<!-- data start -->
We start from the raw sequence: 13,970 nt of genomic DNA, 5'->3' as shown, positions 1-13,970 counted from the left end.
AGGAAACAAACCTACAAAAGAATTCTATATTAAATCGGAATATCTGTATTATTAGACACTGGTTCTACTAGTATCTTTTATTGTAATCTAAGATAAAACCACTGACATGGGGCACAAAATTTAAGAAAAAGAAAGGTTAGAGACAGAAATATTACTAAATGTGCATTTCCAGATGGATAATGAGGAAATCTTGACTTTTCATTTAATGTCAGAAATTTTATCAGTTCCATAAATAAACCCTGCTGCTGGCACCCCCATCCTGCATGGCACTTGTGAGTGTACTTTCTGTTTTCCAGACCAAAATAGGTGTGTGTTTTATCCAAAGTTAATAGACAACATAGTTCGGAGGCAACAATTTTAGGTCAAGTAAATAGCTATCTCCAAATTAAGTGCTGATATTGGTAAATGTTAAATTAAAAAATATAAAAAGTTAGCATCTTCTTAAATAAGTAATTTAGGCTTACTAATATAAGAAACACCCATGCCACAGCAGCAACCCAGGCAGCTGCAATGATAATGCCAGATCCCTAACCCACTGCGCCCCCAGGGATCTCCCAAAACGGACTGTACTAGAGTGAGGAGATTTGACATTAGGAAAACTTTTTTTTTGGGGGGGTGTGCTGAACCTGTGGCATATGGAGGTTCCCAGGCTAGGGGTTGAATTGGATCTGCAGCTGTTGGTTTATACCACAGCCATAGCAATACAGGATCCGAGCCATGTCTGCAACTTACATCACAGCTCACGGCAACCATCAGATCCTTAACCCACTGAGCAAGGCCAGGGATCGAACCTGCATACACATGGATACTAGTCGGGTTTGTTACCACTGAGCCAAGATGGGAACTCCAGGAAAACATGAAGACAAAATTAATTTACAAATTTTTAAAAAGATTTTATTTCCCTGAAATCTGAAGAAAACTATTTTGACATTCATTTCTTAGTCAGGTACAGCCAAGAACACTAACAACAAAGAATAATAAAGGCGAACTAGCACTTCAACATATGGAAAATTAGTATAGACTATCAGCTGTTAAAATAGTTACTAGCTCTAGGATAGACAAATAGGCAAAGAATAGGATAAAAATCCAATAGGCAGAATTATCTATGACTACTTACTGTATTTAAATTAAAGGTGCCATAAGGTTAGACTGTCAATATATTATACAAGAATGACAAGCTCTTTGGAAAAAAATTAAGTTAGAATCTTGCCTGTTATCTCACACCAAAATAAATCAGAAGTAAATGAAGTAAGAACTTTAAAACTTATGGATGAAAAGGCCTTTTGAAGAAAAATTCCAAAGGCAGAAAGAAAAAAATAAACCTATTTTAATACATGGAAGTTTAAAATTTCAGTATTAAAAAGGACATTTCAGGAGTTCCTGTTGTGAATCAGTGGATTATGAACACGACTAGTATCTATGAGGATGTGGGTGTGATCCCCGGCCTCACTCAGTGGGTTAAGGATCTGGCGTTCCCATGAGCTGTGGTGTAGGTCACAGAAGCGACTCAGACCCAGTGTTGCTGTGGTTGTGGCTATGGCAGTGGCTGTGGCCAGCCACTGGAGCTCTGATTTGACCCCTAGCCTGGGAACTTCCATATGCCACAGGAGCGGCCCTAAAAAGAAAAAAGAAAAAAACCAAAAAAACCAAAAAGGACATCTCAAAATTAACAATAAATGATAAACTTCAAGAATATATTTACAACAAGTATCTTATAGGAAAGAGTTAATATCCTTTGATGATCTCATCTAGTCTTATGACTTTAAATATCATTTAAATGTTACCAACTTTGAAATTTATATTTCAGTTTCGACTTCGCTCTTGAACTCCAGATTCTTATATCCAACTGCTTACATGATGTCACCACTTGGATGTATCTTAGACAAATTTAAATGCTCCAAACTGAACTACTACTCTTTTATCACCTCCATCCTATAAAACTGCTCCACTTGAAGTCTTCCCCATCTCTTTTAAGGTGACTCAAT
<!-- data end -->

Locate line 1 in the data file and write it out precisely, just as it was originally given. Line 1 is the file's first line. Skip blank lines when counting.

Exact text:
We start from the raw sequence: 13,970 nt of genomic DNA, 5'->3' as shown, positions 1-13,970 counted from the left end.